Fun Side Story: As we approached the fork in the trail, where the more strenuous trail splits from the easier trail, because I was leading our group and didn’t want to make a wrong turn, I asked some other fellow hikers on the trail that day if they knew if that particular split in the trail was the trail leading to the Crib Goch (“Knife Edge”), and they responded, as they were looking at me who was noticeably pregnant, “yeah, that’s the dangerous trail. You’re going to want to go this way,” pointing to the safer and more travelled trail. I smiled and said, just to confirm, “oh this is the more dangerous trail? Ok, thanks, that’s actually the trail we’re looking for!”
The trail got steeper and steeper as we neared the scrambling sections of the trail. There were points when we were literally on all hands and feet with our tails in the air, not really sure if we were even still on a marked “trail” but feeling like if we were climbing up then we at least couldn’t be far from it! In my opinion, those were the moments that made the experience all the more exhilarating! We felt like we were on top of the world as we ridge walked along the “knife-edge,” with 360 degree views of the beautiful Snowdonia National Park.
We continued along, taking our time. We were pretty much forced to continue on only as fast as the group ahead of us because the “trail” got so narrow, it made passing people very difficult. And as a word of caution, you definitely do want to take this trail slowly and cautionfully. This is not the type of trail you want to rush, both for safety’s sake as well as for the sake of taking in the beauty around you and making the most of the experience. I had packed some GORP (in its original state this is granola, oats, raisins, peanuts but I like to add m&m’s, craisins, peanut m&m’s, etc) for the group which we were thankful for as it provided us reason to take pit stops and take in the views as well as sustenance and energy.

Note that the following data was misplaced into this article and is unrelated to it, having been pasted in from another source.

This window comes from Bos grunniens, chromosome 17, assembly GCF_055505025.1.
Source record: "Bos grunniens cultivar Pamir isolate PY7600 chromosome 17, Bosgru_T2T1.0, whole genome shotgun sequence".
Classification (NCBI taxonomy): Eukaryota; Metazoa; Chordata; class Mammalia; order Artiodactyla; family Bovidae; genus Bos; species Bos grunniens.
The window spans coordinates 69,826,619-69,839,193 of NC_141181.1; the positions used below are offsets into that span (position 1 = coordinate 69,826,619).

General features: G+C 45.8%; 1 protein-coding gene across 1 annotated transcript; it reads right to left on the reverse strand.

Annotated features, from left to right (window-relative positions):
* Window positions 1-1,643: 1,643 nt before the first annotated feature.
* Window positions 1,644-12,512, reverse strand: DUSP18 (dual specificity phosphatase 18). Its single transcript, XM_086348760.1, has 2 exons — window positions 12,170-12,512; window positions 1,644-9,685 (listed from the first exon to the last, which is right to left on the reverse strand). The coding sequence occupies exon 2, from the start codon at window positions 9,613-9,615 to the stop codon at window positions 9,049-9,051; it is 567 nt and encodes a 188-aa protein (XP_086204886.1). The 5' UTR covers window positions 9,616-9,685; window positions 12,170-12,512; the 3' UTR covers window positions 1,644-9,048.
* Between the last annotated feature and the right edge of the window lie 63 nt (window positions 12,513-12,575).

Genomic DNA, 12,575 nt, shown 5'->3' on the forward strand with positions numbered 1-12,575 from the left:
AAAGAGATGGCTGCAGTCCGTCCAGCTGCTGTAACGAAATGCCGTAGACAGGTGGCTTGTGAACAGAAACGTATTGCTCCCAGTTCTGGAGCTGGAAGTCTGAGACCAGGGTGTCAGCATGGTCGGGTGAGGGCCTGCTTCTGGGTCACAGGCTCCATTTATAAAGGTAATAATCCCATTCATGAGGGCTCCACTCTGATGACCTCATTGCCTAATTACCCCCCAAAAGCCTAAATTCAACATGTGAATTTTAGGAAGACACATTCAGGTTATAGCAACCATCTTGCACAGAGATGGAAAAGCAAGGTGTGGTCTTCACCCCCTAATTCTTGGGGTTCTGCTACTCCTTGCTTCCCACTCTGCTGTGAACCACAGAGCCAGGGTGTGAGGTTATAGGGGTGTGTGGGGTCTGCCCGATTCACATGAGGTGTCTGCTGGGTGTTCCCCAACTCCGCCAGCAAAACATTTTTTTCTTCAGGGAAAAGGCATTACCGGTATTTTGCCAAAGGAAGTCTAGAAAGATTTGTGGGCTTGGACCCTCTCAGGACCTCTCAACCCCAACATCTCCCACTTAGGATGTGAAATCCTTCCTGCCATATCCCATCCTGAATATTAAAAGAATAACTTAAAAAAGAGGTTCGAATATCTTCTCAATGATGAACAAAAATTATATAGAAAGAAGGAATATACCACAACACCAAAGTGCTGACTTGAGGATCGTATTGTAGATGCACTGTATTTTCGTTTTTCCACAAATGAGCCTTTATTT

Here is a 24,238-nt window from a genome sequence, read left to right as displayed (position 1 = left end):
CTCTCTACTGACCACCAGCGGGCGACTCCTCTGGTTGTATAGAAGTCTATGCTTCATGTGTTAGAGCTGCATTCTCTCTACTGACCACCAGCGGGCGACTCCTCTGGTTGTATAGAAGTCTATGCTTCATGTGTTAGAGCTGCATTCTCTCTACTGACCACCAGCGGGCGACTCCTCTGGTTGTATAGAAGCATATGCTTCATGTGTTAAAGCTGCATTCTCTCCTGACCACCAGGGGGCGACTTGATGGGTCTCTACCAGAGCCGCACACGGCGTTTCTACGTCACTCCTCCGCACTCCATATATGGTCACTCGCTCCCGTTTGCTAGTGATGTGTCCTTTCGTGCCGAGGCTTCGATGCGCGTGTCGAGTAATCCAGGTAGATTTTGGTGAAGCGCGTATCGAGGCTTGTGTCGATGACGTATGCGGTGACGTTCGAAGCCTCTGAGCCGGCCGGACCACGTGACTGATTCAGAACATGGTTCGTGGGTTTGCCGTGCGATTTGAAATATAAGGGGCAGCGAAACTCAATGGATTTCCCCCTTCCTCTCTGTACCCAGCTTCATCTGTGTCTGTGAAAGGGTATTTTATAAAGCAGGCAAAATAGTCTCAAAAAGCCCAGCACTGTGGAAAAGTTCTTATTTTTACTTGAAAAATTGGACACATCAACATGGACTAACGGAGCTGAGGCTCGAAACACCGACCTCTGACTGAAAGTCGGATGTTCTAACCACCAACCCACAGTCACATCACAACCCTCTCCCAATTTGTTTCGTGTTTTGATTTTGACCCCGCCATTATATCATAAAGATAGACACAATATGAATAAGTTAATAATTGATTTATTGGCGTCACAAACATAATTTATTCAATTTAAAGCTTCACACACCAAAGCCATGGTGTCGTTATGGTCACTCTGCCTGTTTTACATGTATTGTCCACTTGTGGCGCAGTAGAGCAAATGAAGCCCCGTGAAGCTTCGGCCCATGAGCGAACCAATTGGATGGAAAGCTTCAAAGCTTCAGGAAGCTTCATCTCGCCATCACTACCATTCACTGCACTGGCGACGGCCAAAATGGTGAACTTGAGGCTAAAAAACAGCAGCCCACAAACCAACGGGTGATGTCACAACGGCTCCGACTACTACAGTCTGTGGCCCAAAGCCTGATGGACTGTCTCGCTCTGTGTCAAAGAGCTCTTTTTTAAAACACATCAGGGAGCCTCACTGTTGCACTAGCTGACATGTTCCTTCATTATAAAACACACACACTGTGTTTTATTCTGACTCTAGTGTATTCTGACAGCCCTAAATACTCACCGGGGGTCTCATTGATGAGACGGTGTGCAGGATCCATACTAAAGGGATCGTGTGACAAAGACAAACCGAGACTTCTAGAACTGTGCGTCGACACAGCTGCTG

Like I said earlier, as we neared the top we rejoined the masses and made it to the top which was suck in a cloud. We didn’t stay long and made the decision to take a more direct route back to the car park due to the unpredictable weather.
As we made our way from this point alongside the crowds we took in the continued views of the lake below, “Llynnau Mymbyr.”
When we finished we were all in the mood for some good old fashion carbs so we found ourselves a pizza place.
We ate a Hangin’ Pizzeria which had great service and great pizza! (We even had a gluten free person with us who found something yummy to eat and enjoyed eating there) It the weather’s nice, they have an outdoor patio seating area. This was nice for us because we were fresh off the trail if you know what I mean! 😉
As a final note, another reason why hiking Snowdon make it onto your bucket list is that, hiking Snowdon would get you one third of the way towards completing the UK’s Three Peaks Challenge. This challenge consists of hiking the three tallest peaks in Scotland, England and Wales respectively. Scotland claims the tallest of these peaks, Ben Nevis, Wales has Mount Snowdon and England’s tallest peak is Scafell Pike. There is typically an added challenge to complete these hikes all within a total hiking time of 24 hours.
Relevant Scripture Reading: “His lightnings light up the world; the earth sees and trembles. The mountains melt like wax before the Lord, before the Lord of all the earth. The heavens proclaim his righteousness, and all the peoples see his glory.” Psalm 97:4-6